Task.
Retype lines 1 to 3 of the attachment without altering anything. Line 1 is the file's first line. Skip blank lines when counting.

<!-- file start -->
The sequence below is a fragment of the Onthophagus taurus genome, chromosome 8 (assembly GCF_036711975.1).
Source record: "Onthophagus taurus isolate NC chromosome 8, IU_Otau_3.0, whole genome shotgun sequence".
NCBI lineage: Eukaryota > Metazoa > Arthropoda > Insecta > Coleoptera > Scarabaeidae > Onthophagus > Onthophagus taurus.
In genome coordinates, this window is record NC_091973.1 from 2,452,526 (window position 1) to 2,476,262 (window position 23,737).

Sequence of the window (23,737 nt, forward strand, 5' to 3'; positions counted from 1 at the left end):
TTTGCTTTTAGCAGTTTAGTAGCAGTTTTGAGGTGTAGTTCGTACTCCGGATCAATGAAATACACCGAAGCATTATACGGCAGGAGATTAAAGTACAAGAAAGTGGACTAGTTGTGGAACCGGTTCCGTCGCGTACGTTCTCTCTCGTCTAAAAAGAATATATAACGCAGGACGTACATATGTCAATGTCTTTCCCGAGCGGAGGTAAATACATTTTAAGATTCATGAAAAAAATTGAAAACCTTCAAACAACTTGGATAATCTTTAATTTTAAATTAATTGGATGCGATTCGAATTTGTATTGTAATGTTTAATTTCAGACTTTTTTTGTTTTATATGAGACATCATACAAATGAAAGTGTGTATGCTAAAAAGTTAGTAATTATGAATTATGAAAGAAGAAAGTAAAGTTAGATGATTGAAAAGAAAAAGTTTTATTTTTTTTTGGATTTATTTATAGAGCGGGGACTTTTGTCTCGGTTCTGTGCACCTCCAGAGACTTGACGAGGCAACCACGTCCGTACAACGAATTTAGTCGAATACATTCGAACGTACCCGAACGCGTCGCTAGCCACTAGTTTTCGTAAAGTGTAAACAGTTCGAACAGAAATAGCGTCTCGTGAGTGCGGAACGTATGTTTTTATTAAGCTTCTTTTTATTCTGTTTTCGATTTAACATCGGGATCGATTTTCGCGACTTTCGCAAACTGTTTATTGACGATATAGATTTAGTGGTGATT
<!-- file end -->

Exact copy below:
The sequence below is a fragment of the Onthophagus taurus genome, chromosome 8 (assembly GCF_036711975.1).
Source record: "Onthophagus taurus isolate NC chromosome 8, IU_Otau_3.0, whole genome shotgun sequence".
NCBI lineage: Eukaryota > Metazoa > Arthropoda > Insecta > Coleoptera > Scarabaeidae > Onthophagus > Onthophagus taurus.